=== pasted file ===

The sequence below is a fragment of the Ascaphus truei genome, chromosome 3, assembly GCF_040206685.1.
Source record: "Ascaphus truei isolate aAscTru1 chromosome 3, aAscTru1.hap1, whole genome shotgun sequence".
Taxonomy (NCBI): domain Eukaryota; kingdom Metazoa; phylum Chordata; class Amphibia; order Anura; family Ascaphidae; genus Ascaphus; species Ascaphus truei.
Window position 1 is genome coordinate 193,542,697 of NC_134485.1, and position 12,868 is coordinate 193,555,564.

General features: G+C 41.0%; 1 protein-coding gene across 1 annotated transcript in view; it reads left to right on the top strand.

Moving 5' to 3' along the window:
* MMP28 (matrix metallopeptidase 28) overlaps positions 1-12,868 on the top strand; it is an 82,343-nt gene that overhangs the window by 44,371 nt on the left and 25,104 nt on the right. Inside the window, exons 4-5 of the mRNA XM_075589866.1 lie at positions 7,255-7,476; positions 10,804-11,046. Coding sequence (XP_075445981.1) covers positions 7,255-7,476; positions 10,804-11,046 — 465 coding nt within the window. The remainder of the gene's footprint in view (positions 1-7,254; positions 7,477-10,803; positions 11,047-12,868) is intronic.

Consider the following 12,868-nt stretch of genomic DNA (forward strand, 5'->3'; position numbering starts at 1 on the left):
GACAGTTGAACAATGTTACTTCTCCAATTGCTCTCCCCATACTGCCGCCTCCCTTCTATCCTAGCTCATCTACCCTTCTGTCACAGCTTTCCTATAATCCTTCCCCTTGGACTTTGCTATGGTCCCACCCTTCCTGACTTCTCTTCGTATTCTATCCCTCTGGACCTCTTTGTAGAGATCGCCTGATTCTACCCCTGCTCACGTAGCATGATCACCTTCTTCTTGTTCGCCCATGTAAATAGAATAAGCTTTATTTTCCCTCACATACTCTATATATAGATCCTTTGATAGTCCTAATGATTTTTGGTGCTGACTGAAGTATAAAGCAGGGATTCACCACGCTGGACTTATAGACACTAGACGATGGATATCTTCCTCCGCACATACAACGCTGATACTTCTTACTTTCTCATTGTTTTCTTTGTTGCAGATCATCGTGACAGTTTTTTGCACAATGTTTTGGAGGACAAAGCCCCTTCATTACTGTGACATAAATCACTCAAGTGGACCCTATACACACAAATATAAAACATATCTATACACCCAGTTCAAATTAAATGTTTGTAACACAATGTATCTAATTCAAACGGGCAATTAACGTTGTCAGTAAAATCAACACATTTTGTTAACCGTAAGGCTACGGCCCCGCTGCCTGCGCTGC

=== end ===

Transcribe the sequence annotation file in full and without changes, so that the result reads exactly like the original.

The sequence below is a fragment of the Ascaphus truei genome, chromosome 3, assembly GCF_040206685.1.
Source record: "Ascaphus truei isolate aAscTru1 chromosome 3, aAscTru1.hap1, whole genome shotgun sequence".
Taxonomy (NCBI): domain Eukaryota; kingdom Metazoa; phylum Chordata; class Amphibia; order Anura; family Ascaphidae; genus Ascaphus; species Ascaphus truei.
Window position 1 is genome coordinate 193,542,697 of NC_134485.1, and position 12,868 is coordinate 193,555,564.

General features: G+C 41.0%; 1 protein-coding gene across 1 annotated transcript in view; it reads left to right on the top strand.

Moving 5' to 3' along the window:
* MMP28 (matrix metallopeptidase 28) overlaps positions 1-12,868 on the top strand; it is an 82,343-nt gene that overhangs the window by 44,371 nt on the left and 25,104 nt on the right. Inside the window, exons 4-5 of the mRNA XM_075589866.1 lie at positions 7,255-7,476; positions 10,804-11,046. Coding sequence (XP_075445981.1) covers positions 7,255-7,476; positions 10,804-11,046 — 465 coding nt within the window. The remainder of the gene's footprint in view (positions 1-7,254; positions 7,477-10,803; positions 11,047-12,868) is intronic.

Consider the following 12,868-nt stretch of genomic DNA (forward strand, 5'->3'; position numbering starts at 1 on the left):
GACAGTTGAACAATGTTACTTCTCCAATTGCTCTCCCCATACTGCCGCCTCCCTTCTATCCTAGCTCATCTACCCTTCTGTCACAGCTTTCCTATAATCCTTCCCCTTGGACTTTGCTATGGTCCCACCCTTCCTGACTTCTCTTCGTATTCTATCCCTCTGGACCTCTTTGTAGAGATCGCCTGATTCTACCCCTGCTCACGTAGCATGATCACCTTCTTCTTGTTCGCCCATGTAAATAGAATAAGCTTTATTTTCCCTCACATACTCTATATATAGATCCTTTGATAGTCCTAATGATTTTTGGTGCTGACTGAAGTATAAAGCAGGGATTCACCACGCTGGACTTATAGACACTAGACGATGGATATCTTCCTCCGCACATACAACGCTGATACTTCTTACTTTCTCATTGTTTTCTTTGTTGCAGATCATCGTGACAGTTTTTTGCACAATGTTTTGGAGGACAAAGCCCCTTCATTACTGTGACATAAATCACTCAAGTGGACCCTATACACACAAATATAAAACATATCTATACACCCAGTTCAAATTAAATGTTTGTAACACAATGTATCTAATTCAAACGGGCAATTAACGTTGTCAGTAAAATCAACACATTTTGTTAACCGTAAGGCTACGGCCCCGCTGCCTGCGCTGC